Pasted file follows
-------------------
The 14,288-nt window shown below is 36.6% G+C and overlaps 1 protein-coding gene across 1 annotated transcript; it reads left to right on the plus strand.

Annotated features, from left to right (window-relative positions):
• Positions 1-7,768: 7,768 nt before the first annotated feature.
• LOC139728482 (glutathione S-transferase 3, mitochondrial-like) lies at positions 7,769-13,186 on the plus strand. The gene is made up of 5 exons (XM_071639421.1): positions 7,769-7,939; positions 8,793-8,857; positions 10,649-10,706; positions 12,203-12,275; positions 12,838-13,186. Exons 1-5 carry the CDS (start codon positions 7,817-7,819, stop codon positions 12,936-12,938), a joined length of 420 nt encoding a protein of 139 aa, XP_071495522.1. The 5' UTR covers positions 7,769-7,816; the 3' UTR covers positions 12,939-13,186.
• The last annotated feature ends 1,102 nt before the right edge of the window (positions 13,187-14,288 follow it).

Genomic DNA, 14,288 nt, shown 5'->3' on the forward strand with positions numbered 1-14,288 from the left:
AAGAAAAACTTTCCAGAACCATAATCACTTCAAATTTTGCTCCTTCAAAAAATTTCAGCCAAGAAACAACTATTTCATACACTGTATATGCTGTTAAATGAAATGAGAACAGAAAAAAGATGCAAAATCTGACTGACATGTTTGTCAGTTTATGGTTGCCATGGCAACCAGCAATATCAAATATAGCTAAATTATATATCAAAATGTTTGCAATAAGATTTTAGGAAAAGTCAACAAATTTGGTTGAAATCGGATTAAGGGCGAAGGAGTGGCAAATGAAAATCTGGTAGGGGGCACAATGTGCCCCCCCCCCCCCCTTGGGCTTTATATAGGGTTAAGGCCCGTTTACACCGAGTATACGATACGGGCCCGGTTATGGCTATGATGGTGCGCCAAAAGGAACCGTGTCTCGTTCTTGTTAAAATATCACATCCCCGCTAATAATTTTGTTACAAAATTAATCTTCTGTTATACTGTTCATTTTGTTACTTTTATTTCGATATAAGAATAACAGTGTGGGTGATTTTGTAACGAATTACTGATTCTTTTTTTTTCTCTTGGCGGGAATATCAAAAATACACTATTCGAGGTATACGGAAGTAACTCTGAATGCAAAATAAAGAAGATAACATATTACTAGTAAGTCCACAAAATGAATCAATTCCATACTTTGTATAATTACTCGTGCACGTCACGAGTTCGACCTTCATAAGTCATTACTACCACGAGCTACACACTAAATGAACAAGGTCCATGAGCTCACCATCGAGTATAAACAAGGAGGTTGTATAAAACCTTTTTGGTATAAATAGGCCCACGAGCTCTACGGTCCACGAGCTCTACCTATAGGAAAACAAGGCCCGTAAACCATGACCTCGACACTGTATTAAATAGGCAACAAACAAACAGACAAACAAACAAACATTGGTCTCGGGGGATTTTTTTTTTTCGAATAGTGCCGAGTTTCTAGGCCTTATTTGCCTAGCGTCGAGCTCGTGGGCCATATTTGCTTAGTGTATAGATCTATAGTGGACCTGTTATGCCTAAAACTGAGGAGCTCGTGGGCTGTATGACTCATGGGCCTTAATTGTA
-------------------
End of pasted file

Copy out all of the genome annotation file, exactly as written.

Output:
The 14,288-nt window shown below is 36.6% G+C and overlaps 1 protein-coding gene across 1 annotated transcript; it reads left to right on the plus strand.

Annotated features, from left to right (window-relative positions):
• Positions 1-7,768: 7,768 nt before the first annotated feature.
• LOC139728482 (glutathione S-transferase 3, mitochondrial-like) lies at positions 7,769-13,186 on the plus strand. The gene is made up of 5 exons (XM_071639421.1): positions 7,769-7,939; positions 8,793-8,857; positions 10,649-10,706; positions 12,203-12,275; positions 12,838-13,186. Exons 1-5 carry the CDS (start codon positions 7,817-7,819, stop codon positions 12,936-12,938), a joined length of 420 nt encoding a protein of 139 aa, XP_071495522.1. The 5' UTR covers positions 7,769-7,816; the 3' UTR covers positions 12,939-13,186.
• The last annotated feature ends 1,102 nt before the right edge of the window (positions 13,187-14,288 follow it).

Genomic DNA, 14,288 nt, shown 5'->3' on the forward strand with positions numbered 1-14,288 from the left:
AAGAAAAACTTTCCAGAACCATAATCACTTCAAATTTTGCTCCTTCAAAAAATTTCAGCCAAGAAACAACTATTTCATACACTGTATATGCTGTTAAATGAAATGAGAACAGAAAAAAGATGCAAAATCTGACTGACATGTTTGTCAGTTTATGGTTGCCATGGCAACCAGCAATATCAAATATAGCTAAATTATATATCAAAATGTTTGCAATAAGATTTTAGGAAAAGTCAACAAATTTGGTTGAAATCGGATTAAGGGCGAAGGAGTGGCAAATGAAAATCTGGTAGGGGGCACAATGTGCCCCCCCCCCCCCCTTGGGCTTTATATAGGGTTAAGGCCCGTTTACACCGAGTATACGATACGGGCCCGGTTATGGCTATGATGGTGCGCCAAAAGGAACCGTGTCTCGTTCTTGTTAAAATATCACATCCCCGCTAATAATTTTGTTACAAAATTAATCTTCTGTTATACTGTTCATTTTGTTACTTTTATTTCGATATAAGAATAACAGTGTGGGTGATTTTGTAACGAATTACTGATTCTTTTTTTTTCTCTTGGCGGGAATATCAAAAATACACTATTCGAGGTATACGGAAGTAACTCTGAATGCAAAATAAAGAAGATAACATATTACTAGTAAGTCCACAAAATGAATCAATTCCATACTTTGTATAATTACTCGTGCACGTCACGAGTTCGACCTTCATAAGTCATTACTACCACGAGCTACACACTAAATGAACAAGGTCCATGAGCTCACCATCGAGTATAAACAAGGAGGTTGTATAAAACCTTTTTGGTATAAATAGGCCCACGAGCTCTACGGTCCACGAGCTCTACCTATAGGAAAACAAGGCCCGTAAACCATGACCTCGACACTGTATTAAATAGGCAACAAACAAACAGACAAACAAACAAACATTGGTCTCGGGGGATTTTTTTTTTTCGAATAGTGCCGAGTTTCTAGGCCTTATTTGCCTAGCGTCGAGCTCGTGGGCCATATTTGCTTAGTGTATAGATCTATAGTGGACCTGTTATGCCTAAAACTGAGGAGCTCGTGGGCTGTATGACTCATGGGCCTTAATTGTA